The interpretation of personal names has always had an attraction for the learned and others, but the first attempts to classify and explain our English surnames date, so far as my knowledge goes, from 1605. In that year Verstegan published his Restitution of Decayed Intelligence, which contains chapters on both font-names and surnames, and about the same time appeared Camden's Remains Concerning Britain, in which the same subjects are treated much more fully. Both of these learned antiquaries make excellent reading, and much curious information may be gleaned from their pages, especially those of Camden, whose position as Clarencieux King-at-Arms gave him exceptional opportunities for genealogical research. From the philological point of view they are of course untrustworthy, though less so than most modern writers on the same subject.
of quite different Origin, and to the multitudinous forms which one single name can assume, such forms being due to local pronunciation, accidents of spelling, date of adoption, and many minor causes. It must always remembered that the majority of our surnames from the various dialects of Middle English, i.e. of a language very different from our own in spelling and sound, full of words that are now obsolete, and of others which have completely changed their form and meaning.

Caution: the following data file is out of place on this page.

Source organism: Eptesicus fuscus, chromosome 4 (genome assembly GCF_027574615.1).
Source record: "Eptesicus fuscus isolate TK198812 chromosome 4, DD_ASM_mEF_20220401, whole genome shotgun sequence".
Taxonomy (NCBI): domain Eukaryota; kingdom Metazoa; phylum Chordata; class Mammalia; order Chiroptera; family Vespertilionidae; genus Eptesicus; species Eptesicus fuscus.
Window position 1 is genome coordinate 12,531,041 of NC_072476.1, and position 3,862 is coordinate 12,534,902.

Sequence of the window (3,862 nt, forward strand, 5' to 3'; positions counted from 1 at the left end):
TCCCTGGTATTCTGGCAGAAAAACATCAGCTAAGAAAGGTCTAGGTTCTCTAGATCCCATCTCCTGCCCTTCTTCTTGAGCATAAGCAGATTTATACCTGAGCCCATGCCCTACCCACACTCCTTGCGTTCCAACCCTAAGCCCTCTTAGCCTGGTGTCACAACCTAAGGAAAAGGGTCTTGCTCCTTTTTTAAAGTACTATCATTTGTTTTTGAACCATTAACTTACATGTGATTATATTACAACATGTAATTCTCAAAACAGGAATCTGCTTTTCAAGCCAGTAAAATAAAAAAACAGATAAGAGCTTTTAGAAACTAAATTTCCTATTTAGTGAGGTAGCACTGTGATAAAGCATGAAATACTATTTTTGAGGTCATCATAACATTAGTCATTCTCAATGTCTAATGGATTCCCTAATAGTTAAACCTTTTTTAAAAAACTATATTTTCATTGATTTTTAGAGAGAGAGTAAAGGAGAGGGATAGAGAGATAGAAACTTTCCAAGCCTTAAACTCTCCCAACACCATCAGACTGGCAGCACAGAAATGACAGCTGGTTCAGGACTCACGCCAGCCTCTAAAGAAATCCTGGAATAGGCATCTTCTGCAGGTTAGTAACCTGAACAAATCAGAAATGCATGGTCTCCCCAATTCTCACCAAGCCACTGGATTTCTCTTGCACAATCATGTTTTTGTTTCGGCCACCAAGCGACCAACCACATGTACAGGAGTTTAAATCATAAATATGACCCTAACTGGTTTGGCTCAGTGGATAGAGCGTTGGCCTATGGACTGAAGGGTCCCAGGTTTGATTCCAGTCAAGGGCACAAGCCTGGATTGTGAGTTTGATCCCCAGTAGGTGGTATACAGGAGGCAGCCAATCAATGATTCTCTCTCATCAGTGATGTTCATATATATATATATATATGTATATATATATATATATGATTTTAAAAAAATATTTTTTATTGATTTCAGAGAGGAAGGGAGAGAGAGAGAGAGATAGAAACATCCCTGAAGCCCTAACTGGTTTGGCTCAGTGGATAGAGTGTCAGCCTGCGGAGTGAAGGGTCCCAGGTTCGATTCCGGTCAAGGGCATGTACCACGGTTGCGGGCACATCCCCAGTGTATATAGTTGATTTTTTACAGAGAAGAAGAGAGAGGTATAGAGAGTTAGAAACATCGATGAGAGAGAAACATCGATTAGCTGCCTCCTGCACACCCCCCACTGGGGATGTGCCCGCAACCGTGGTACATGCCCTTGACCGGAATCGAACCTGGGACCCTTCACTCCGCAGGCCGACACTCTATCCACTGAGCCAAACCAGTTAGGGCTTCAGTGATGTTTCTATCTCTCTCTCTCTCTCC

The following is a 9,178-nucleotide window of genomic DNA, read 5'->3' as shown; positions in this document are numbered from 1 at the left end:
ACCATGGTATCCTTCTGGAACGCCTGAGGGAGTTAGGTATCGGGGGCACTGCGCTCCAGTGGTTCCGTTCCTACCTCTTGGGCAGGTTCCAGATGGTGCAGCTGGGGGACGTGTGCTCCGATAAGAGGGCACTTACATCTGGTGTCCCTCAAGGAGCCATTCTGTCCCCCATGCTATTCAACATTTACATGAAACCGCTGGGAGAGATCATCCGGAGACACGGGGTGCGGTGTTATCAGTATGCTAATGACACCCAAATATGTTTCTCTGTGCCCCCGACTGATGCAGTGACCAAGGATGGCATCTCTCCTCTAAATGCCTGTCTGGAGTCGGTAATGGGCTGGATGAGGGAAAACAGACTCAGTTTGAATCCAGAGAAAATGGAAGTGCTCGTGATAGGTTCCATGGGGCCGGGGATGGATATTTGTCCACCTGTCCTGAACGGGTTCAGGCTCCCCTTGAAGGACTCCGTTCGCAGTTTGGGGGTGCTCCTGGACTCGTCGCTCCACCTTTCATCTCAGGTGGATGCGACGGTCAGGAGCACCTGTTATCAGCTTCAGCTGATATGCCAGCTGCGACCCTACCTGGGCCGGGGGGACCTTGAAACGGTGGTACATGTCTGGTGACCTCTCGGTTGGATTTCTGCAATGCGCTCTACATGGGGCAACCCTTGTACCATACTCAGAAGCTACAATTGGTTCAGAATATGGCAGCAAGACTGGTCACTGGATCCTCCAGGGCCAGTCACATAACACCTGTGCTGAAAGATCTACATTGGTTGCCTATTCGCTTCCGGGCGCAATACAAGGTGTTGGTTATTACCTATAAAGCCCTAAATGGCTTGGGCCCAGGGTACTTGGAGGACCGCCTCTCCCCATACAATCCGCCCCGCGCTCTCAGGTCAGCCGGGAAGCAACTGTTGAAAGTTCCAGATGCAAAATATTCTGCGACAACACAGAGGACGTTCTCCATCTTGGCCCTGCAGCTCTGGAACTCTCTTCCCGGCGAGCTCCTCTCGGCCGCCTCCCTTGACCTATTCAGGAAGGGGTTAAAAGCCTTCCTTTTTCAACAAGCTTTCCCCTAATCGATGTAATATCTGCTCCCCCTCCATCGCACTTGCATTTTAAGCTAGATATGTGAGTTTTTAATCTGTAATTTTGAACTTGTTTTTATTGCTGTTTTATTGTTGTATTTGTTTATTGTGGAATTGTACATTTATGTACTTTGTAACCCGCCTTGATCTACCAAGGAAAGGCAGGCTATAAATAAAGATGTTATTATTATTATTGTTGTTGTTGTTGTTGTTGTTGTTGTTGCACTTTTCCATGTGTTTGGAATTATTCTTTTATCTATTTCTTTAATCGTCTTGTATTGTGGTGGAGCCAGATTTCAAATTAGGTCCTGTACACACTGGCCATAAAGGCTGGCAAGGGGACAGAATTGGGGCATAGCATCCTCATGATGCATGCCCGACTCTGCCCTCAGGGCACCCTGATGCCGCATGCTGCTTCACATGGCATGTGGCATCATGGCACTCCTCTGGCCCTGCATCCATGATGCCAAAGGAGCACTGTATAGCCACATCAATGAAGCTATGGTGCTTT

If we take any medieval roll of names, we see almost at a glance that four such individuals as--
John filius Simon
William de la Moor
Richard le Spicer
Robert le Long
exhaust the possibilities of English name-making--i.e. that every surname must be (i) personal, from a sire or ancestor, (ii) local, from place of residence, [Footnote: This is by far the largest class, counting by names, not individuals, and many names for which I give another explanation have also a local origin. Thus, when I say